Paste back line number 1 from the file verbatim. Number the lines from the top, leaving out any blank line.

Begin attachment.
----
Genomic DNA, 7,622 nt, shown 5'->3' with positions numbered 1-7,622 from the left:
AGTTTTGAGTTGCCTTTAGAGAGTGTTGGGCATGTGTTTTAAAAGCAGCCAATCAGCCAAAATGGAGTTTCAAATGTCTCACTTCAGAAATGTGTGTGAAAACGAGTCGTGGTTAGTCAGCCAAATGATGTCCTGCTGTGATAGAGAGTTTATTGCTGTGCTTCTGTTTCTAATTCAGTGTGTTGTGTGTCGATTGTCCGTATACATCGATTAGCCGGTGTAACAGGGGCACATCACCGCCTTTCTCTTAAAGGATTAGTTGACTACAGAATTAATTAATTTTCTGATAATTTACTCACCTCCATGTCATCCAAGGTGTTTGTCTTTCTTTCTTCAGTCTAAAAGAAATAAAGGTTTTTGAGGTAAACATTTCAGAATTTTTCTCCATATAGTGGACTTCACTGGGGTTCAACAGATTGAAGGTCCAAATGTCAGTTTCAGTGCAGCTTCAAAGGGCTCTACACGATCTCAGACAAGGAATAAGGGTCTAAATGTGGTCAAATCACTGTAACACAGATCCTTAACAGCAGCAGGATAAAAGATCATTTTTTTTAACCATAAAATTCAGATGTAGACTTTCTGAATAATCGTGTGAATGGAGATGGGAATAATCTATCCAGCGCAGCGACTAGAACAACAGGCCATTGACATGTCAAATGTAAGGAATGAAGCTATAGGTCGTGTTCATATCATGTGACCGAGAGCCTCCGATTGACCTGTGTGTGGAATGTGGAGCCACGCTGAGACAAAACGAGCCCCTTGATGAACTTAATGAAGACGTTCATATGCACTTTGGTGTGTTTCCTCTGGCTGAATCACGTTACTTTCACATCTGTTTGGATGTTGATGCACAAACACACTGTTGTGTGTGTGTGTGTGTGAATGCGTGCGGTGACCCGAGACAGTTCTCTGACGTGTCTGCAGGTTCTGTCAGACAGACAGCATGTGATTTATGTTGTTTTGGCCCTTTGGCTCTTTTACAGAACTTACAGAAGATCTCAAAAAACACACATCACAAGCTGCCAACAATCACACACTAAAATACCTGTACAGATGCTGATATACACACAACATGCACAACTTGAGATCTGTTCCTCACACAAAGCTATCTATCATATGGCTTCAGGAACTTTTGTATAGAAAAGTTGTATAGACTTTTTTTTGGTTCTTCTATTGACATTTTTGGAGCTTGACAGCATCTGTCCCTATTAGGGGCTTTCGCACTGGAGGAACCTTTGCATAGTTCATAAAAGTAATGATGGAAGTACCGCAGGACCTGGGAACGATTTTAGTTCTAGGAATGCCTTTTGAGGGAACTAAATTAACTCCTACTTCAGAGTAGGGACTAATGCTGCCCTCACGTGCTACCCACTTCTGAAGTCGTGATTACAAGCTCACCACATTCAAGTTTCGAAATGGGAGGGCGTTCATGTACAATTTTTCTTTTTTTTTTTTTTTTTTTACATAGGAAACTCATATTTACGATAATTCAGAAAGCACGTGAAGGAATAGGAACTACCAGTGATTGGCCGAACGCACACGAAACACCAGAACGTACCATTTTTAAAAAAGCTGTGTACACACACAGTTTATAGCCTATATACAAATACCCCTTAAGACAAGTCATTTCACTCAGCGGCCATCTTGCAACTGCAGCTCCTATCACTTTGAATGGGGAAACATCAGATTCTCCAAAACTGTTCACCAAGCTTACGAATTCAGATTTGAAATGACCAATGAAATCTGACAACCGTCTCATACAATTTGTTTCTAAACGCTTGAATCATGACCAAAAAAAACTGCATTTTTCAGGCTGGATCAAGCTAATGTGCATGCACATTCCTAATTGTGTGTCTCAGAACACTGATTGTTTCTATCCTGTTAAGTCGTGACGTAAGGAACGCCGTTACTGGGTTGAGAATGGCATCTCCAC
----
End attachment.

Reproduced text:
Genomic DNA, 7,622 nt, shown 5'->3' with positions numbered 1-7,622 from the left: